Will Thailand’s new 10-year visa scheme for wealthy foreigners be ‘a big win’ for its economy?
- Scheme aims to attract 1 million wealthy or talented foreigners to Thailand over the next five years to contribute 1 trillion baht to the economy
- While launch of scheme is timely with low economic growth predicted for this year, analysts say more work is needed to appeal to a wider pool of applicants
The Long-term Resident (LTR) visa scheme aims to attract 1 million wealthy or talented foreign nationals to Thailand over the next five years to contribute 1 trillion baht (US$27 billion) to the economy.
“This visa will be a big win for Thailand,” said Kashif Ansari, co-founder and CEO of real estate technology firm Juwai IQI Group. “No one will apply for a residence visa anywhere in Asia without first looking at Thailand’s options … We have no doubt Thailand is right for enough applicants to achieve its investment and economic goals.”
The scheme, part of a longer-term plan to expand gross domestic product and foreign investment through the flagship policy Better and Green Thailand 2030, allows four categories of applicants to apply for a 10-year renewable multiple entry visa that offers a 17 per cent personal tax rate for highly skilled professionals and other perks.
Eligible applicants for the wealthy global citizens group need to hold US$1 million in assets, an annual income of at least US$80,000 per year and a minimum US$500,000 investment in Thailand.
A wealthy pensioner needs to be at least 50 years old with an income of US$80,000 annually or US$40,000 a year coupled with a minimum investment of US$250,000 in the country.
Remote workers have to be employees of qualified overseas companies with an income of US$80,000 per year or an annual income of US$40,000 and a master’s degree or hold intellectual property assets or receive Series A funding.
Highly skilled professionals must earn similar annual income or hold a master’s degree in science and technology or relevant expertise, and be employed in designated industries.
The launch of the scheme is timely, analysts say, with Thailand’s economy predicted to grow below 3.5 per cent this year despite improvements in key industries such as tourism and foreign investments.
Approved foreign direct investment rose 65 per cent to 74 billion baht in the first seven months of this year, from the same period a year earlier. Almost half of the overall investment was in the Eastern Economic Corridor, an area focusing on hi-tech industries.
The government expects 7.5 million international travellers between July and December, a 1,840 per cent jump from a year earlier. Two million tourists visited Thailand between January and June this year.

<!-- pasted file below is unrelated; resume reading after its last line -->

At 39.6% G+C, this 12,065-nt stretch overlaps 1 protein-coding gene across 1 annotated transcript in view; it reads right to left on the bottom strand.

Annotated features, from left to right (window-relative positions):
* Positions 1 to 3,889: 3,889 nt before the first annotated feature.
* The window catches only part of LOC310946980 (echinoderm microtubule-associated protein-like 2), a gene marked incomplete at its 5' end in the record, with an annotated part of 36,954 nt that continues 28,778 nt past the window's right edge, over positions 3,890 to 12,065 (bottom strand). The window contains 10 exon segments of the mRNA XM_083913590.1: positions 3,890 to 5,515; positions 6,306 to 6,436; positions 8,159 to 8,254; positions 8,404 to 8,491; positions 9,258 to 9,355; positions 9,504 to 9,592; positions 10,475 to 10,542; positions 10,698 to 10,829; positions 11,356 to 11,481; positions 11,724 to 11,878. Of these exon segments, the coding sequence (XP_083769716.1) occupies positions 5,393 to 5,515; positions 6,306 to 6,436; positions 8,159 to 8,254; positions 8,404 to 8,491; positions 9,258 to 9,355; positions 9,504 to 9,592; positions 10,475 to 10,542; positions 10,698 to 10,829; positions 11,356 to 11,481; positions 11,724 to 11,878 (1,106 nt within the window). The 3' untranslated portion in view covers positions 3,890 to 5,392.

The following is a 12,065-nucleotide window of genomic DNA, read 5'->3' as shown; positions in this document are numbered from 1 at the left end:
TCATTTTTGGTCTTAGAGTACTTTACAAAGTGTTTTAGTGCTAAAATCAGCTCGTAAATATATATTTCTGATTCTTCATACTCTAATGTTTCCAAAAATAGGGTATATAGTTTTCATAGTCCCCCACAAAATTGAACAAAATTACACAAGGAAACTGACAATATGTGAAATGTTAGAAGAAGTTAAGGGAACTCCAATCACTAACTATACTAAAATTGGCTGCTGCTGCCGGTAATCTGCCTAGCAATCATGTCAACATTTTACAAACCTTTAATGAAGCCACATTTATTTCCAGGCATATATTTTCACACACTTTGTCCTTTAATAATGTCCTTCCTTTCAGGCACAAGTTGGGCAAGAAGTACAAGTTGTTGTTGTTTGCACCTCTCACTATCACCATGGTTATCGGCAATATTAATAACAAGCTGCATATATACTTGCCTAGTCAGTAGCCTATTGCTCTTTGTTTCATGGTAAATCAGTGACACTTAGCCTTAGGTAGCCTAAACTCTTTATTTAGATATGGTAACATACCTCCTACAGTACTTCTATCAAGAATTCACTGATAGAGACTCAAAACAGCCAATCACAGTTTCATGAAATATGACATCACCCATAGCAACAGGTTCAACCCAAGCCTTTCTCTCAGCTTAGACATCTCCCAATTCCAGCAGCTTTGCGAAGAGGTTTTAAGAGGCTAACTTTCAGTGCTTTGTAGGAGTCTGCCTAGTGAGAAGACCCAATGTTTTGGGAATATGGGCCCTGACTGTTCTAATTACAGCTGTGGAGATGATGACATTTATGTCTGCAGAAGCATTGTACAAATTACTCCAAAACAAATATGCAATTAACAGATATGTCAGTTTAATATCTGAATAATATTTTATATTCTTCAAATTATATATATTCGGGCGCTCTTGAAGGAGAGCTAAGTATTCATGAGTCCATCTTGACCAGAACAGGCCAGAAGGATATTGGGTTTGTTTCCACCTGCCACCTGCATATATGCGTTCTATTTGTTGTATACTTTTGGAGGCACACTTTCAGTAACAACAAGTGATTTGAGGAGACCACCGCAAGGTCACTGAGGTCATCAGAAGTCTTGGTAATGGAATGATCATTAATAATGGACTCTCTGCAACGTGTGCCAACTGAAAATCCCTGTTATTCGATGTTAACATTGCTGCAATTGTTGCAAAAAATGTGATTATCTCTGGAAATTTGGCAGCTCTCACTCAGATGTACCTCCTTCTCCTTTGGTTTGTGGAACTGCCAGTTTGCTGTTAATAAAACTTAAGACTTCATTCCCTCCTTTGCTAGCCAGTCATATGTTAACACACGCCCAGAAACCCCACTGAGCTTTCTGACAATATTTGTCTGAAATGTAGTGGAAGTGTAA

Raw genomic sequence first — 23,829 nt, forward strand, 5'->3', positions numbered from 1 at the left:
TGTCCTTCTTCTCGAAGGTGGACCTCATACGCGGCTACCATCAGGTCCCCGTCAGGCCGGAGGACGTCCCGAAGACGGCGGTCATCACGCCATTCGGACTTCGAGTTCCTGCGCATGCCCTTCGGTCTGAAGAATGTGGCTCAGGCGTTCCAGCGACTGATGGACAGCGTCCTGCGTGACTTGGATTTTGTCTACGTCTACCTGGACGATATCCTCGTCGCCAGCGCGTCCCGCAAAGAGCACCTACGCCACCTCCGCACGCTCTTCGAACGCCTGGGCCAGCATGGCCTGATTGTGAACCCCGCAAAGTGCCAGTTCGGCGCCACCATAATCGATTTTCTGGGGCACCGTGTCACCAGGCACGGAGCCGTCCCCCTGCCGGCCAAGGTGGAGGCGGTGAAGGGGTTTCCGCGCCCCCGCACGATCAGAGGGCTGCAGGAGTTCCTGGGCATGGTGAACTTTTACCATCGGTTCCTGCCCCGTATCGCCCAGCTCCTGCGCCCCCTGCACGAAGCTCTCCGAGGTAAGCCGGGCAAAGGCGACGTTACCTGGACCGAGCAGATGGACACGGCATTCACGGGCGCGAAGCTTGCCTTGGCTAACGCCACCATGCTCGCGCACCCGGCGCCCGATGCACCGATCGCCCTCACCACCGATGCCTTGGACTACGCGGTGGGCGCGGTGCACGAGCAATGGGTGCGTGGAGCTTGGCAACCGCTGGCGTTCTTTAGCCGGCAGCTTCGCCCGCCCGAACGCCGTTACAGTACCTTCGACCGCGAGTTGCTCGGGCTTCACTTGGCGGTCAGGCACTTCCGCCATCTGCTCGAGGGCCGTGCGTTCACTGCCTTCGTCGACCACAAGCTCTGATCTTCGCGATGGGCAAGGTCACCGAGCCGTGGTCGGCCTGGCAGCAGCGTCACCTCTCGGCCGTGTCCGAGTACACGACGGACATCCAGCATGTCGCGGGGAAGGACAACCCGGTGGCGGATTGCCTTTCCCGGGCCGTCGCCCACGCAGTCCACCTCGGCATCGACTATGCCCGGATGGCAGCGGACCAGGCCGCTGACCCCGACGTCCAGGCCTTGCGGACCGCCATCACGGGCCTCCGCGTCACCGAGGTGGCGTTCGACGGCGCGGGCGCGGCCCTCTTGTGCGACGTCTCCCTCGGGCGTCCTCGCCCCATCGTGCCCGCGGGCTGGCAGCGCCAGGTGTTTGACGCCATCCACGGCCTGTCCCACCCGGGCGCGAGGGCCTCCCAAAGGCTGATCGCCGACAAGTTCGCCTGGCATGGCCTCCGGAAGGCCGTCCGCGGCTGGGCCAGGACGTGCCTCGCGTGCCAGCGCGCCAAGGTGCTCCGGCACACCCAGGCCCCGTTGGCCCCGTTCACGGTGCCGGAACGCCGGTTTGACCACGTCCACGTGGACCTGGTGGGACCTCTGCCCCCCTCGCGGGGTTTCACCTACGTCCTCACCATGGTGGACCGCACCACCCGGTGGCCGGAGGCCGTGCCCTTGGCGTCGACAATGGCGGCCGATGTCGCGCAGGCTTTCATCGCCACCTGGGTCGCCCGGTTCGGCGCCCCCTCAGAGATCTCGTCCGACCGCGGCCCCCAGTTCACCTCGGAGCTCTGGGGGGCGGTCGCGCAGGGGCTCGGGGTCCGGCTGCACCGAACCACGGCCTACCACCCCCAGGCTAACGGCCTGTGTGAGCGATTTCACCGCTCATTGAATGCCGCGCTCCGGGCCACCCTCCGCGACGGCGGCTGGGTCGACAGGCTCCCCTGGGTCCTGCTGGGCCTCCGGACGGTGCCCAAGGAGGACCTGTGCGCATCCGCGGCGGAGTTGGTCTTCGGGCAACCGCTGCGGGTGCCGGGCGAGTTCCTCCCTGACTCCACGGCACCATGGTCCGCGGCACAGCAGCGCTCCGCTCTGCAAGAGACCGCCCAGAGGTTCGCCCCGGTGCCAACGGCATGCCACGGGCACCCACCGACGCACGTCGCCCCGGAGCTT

Despite regional neighbours competing to lure high-net-worth individuals as part of their post-Covid economic recovery, Thailand’s visa scheme was “in a class of its own” as it was substantially different from those offered by other countries, Juwai group’s Kashif said.
Kashif predicted Thailand’s scheme would lift the economy, with the next decade likely to be a golden age for long-term international travel and residency.
“Bangkok estimates every digital nomad will spend about US$28,000 annually in the country. It only takes about 3,600 such visas to inject US$100 million directly into the Thai economy,” he added.
Bill Barnett, founder of hospitality consultancy C9 Hotelworks, said however the Thai scheme was a “shotgun approach” to courting talent and more strategy was needed.
“Case in point is the high net worth property ownership initiative, and how it works with the visa [immigration and land department]. These single land approaches need to cover the entire pool of agencies,” he said.
“The ability to own a multimillion-dollar property comes hand in hand with wanting to attract millionaires.”
Nonarit Bisonyabut, a research fellow at Thailand Development Research Institute Foundation, said he had doubts about the benefits of the LTR visa for new applicants, but that Bangkok could consider casting its net further.
“I think 60-80 per cent of the first applicants would be those who already live and invest in Thailand … So in terms of the money being injected into the economy, there might not be a clear increase because of this scheme,” Nonarit said.
“However, since countries like Singapore attract those at the top of the pyramid, Thailand might draw a wider pool of applicants because we offer services like healthcare at a more reasonable rate.”
What is lacking for Nonarit is a complete overhaul of rights for foreigners to own land. Since the Thai population was declining, allowing foreigners to hold properties – with clear zoning and pricing regulations – would help support the sector, he said.
In July, the Thai cabinet proposed a plan to increase foreign investment via land ownership. By investing 40 million baht in Thai property, securities or funds for at least three years, a foreign national can own up to one rai (around 1,600 square metres) of land.
The idea met with domestic opposition, which said such permits would only widen the economic gap as many Thais do not own land.
“The LTR scheme will move at a slow pace because of the Covid-19 measures in some nations and the Thai bureaucratic process, but at least it is in the right direction and the right time,” he said.